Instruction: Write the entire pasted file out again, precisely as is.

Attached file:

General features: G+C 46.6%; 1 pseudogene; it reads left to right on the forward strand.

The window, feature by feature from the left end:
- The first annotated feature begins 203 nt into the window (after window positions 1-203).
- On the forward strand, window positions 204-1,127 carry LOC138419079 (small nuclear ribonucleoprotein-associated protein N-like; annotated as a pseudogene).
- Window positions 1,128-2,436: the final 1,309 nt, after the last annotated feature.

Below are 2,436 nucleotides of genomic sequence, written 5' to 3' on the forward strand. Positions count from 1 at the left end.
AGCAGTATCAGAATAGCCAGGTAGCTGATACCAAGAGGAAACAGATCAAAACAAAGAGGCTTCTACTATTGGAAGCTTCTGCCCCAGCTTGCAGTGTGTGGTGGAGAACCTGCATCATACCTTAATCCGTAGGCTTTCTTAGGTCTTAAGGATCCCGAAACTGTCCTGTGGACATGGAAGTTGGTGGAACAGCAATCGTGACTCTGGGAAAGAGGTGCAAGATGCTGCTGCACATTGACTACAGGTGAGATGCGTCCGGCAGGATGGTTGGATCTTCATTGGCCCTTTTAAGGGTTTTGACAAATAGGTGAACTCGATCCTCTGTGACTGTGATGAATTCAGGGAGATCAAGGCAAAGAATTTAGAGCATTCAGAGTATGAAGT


General features: G+C 46.6%; 1 pseudogene; it reads left to right on the forward strand.

The window, feature by feature from the left end:
- The first annotated feature begins 203 nt into the window (after window positions 1-203).
- On the forward strand, window positions 204-1,127 carry LOC138419079 (small nuclear ribonucleoprotein-associated protein N-like; annotated as a pseudogene).
- Window positions 1,128-2,436: the final 1,309 nt, after the last annotated feature.

Below are 2,436 nucleotides of genomic sequence, written 5' to 3' on the forward strand. Positions count from 1 at the left end.
AGCAGTATCAGAATAGCCAGGTAGCTGATACCAAGAGGAAACAGATCAAAACAAAGAGGCTTCTACTATTGGAAGCTTCTGCCCCAGCTTGCAGTGTGTGGTGGAGAACCTGCATCATACCTTAATCCGTAGGCTTTCTTAGGTCTTAAGGATCCCGAAACTGTCCTGTGGACATGGAAGTTGGTGGAACAGCAATCGTGACTCTGGGAAAGAGGTGCAAGATGCTGCTGCACATTGACTACAGGTGAGATGCGTCCGGCAGGATGGTTGGATCTTCATTGGCCCTTTTAAGGGTTTTGACAAATAGGTGAACTCGATCCTCTGTGACTGTGATGAATTCAGGGAGATCAAGGCAAAGAATTTAGAGCATTCAGAGTATGAAGT